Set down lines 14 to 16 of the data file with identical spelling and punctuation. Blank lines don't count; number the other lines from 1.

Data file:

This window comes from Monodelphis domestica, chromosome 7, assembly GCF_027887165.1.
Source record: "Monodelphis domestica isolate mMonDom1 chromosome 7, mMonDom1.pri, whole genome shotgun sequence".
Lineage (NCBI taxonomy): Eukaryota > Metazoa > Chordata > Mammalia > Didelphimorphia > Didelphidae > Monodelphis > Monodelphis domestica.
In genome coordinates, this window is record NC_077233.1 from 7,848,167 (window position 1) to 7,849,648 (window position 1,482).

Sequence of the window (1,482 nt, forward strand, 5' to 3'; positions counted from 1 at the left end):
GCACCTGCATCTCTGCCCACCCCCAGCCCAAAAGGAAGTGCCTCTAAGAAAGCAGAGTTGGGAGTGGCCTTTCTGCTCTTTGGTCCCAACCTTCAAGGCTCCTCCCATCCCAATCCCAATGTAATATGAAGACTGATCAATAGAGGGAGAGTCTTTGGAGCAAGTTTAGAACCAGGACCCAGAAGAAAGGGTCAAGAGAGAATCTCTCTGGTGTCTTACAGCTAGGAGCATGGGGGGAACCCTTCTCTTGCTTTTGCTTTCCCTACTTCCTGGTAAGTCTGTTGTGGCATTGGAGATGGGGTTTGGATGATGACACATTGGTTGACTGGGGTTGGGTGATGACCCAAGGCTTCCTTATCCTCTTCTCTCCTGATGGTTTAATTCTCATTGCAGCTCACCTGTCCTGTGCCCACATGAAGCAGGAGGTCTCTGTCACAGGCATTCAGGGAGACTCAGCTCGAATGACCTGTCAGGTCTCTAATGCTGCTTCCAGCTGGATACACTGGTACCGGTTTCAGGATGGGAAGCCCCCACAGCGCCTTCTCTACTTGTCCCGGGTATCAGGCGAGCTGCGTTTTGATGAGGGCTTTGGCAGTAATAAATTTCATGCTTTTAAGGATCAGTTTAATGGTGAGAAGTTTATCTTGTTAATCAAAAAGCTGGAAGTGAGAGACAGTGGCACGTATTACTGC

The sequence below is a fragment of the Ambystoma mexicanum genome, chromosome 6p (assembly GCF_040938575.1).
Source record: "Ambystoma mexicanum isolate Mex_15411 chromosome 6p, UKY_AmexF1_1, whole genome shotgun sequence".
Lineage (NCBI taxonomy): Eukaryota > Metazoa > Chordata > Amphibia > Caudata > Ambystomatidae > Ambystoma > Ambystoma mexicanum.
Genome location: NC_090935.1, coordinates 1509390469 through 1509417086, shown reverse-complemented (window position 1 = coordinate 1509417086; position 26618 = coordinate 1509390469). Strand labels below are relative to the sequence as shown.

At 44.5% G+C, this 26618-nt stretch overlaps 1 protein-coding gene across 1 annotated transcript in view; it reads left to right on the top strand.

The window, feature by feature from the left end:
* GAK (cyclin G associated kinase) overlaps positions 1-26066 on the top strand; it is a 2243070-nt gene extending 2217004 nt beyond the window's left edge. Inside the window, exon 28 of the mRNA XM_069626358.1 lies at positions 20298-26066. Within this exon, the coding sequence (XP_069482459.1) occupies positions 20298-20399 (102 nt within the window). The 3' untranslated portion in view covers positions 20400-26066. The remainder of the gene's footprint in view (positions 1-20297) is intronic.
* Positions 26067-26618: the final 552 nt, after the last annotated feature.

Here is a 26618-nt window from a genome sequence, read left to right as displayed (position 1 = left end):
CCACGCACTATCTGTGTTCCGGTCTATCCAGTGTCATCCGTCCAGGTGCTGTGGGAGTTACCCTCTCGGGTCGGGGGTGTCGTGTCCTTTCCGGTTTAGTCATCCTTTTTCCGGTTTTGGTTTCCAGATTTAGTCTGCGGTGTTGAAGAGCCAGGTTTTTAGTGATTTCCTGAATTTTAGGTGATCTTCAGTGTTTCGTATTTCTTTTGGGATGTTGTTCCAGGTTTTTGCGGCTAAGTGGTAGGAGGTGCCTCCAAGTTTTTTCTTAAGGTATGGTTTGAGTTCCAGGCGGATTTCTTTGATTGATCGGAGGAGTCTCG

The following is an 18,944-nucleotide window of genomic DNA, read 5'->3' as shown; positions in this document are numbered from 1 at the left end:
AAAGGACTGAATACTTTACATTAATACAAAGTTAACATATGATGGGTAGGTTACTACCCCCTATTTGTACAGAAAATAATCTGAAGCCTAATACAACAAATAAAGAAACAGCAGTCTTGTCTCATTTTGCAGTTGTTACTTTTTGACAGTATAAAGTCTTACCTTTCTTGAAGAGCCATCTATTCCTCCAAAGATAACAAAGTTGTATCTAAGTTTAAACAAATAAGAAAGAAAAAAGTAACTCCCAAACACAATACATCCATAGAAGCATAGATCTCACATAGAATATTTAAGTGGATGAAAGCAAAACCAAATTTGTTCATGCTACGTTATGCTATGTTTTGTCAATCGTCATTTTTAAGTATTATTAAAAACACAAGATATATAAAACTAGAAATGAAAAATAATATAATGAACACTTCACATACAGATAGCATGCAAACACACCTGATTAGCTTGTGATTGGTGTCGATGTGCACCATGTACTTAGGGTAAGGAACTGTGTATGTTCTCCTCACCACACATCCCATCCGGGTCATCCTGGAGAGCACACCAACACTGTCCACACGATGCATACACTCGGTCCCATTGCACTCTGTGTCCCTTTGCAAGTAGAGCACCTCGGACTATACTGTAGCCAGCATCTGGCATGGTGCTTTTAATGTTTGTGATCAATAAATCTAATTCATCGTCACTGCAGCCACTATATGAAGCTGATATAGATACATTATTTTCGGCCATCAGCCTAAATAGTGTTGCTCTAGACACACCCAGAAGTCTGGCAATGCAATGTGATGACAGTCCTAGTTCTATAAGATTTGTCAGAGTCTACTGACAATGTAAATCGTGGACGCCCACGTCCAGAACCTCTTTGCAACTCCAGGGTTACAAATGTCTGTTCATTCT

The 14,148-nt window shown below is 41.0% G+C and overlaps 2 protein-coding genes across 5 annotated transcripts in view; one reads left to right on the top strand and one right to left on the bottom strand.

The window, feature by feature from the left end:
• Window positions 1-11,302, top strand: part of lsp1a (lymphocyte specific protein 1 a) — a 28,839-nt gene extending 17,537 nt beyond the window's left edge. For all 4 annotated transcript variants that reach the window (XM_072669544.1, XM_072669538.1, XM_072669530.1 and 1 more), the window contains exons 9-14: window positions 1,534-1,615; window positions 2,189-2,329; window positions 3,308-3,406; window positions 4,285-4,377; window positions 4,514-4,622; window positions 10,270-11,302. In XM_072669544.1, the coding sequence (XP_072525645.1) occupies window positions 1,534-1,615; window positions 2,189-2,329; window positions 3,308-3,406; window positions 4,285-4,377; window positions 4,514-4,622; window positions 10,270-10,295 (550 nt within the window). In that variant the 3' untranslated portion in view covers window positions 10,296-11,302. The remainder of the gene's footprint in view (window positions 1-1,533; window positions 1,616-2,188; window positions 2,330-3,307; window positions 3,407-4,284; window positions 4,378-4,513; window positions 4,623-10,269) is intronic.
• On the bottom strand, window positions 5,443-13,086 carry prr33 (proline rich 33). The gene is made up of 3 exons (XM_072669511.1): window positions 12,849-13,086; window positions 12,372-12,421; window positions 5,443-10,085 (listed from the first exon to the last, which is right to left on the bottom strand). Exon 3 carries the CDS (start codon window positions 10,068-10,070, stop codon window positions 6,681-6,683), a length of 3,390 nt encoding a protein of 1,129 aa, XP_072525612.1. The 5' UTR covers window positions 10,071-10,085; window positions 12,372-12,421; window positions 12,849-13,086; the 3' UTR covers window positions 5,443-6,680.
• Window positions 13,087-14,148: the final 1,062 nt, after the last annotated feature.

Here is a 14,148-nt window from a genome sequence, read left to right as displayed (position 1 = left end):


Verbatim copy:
* Positions 26067-26618: the final 552 nt, after the last annotated feature.

Here is a 26618-nt window from a genome sequence, read left to right as displayed (position 1 = left end):
CCACGCACTATCTGTGTTCCGGTCTATCCAGTGTCATCCGTCCAGGTGCTGTGGGAGTTACCCTCTCGGGTCGGGGGTGTCGTGTCCTTTCCGGTTTAGTCATCCTTTTTCCGGTTTTGGTTTCCAGATTTAGTCTGCGGTGTTGAAGAGCCAGGTTTTTAGTGATTTCCTGAATTTTAGGTGATCTTCAGTGTTTCGTATTTCTTTTGGGATGTTGTTCCAGGTTTTTGCGGCTAAGTGGTAGGAGGTGCCTCCAAGTTTTTTCTTAAGGTATGGTTTGAGTTCCAGGCGGATTTCTTTGATTGATCGGAGGAGTCTCG